Director Robert Altman’s A Prairie Home Companion shares with his earlier film Nashville an interest in the American psyche, the talent of Lily Tomlin and a generous offering of country music. Both films, too, are signature Altman ensemble pieces with large casts and fine performances, often with an improvisatory element. But where Nashville delivered a set of diverse characters whose interconnected lives provided the film both complexity and a sense of profound mystery, A Prairie Home Companion finds Altman in a lighter mood–fewer characters, less complexity, and correspondingly less substance overall.
The location has shifted to the north, to St. Paul, Minnesota, home of a fictitious live radio variety show called "A Prairie Home Companion," paralleling the real radio show. The master of ceremonies is none other than Garrison Keillor, playing a fictional version of himself. Keillor also penned the screenplay and some of the songs.
There is a plot, somewhat thinly conceived. The radio station has been purchased by a Texas conglomerate which is shutting down the show. Tommy Lee Jones appears in a cameo as the "Axeman," the corporate officer assigned to this downsizing. Virginia Madsen (Sideways, Firewall) has a bit more to do as she wanders through the film as an angel of death, there to escort someone to the other side. Just who her client will be is about the only element of suspense in a nearly plotless scenario. The death of a show, the death of a character–A Prairie Home Companion has an overlay of melancholy in these elements, acknowledging the transitory nature of life and human endeavors.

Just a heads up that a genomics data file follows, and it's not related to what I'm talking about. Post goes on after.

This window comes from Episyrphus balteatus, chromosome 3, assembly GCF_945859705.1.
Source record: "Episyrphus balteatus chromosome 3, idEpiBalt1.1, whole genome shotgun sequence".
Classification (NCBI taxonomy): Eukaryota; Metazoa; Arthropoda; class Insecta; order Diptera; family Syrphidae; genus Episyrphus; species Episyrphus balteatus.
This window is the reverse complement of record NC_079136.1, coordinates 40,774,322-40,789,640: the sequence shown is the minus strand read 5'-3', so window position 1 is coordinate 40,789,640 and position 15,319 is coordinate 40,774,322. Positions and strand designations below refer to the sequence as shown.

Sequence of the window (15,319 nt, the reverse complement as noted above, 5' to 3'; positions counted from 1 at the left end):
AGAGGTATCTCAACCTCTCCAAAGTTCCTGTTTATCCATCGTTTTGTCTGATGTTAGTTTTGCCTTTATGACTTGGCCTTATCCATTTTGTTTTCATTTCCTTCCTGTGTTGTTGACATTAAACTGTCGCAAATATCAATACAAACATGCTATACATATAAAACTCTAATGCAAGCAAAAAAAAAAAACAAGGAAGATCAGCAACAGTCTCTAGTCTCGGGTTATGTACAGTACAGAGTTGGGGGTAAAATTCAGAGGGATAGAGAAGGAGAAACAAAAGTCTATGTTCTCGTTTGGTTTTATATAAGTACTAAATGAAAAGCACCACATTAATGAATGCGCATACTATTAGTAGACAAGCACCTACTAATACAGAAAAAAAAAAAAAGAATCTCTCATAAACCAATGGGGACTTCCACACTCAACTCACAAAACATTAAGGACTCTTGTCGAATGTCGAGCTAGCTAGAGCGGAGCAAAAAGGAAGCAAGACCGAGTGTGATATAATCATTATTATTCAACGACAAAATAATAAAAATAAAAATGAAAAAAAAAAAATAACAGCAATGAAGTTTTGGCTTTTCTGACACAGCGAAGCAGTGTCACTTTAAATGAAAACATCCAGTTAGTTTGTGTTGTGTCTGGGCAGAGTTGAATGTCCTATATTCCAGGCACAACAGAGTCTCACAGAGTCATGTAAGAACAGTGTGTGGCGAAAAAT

But in the context of the radio show and its performers, there’s an affirmation of life, particularly in the characters of the Johnson Sisters, a country duet act. Yolanda (Meryl Streep) and Rhonda (Lily Tomlin), both rather long in the tooth, chatter endlessly (including talking over each other, an old Altman technique) both on the air and off, as well as singing a generous helping of songs. Streep (Angels in America, The Hours), especially, seems to be improvising a good deal of the time; she also seems to be enjoying herself thoroughly playing a down-home optimist with a strong determination to survive. Tomlin (I Heart Huckabees, The Search for Signs of Intelligent Life in the Universe) makes the perfect wry complement.
Woody Harrelson (North Country, The Prize Winner of Defiance, Ohio) and John C. Reilly (Chicago, Criminal) make up a second singing team, one with a predilection for a touch of raunch. They lend some occasional amusement, but the characters are seriously underdeveloped. Kevin Kline (De-Lovely, The Emperor’s Club) plays Guy Noir, the bumbling backstage doorkeeper for the radio show who hasn’t given up on his life as a glamorous private eye. A major plus is Jearlyn Steele, another singer, here playing herself; her songs are standouts.
A Prairie Home Companion is worth a look, especially for the sheer enjoyment of watching Streep and Tomlin do their schtick, but the film is, at best, Altman lite.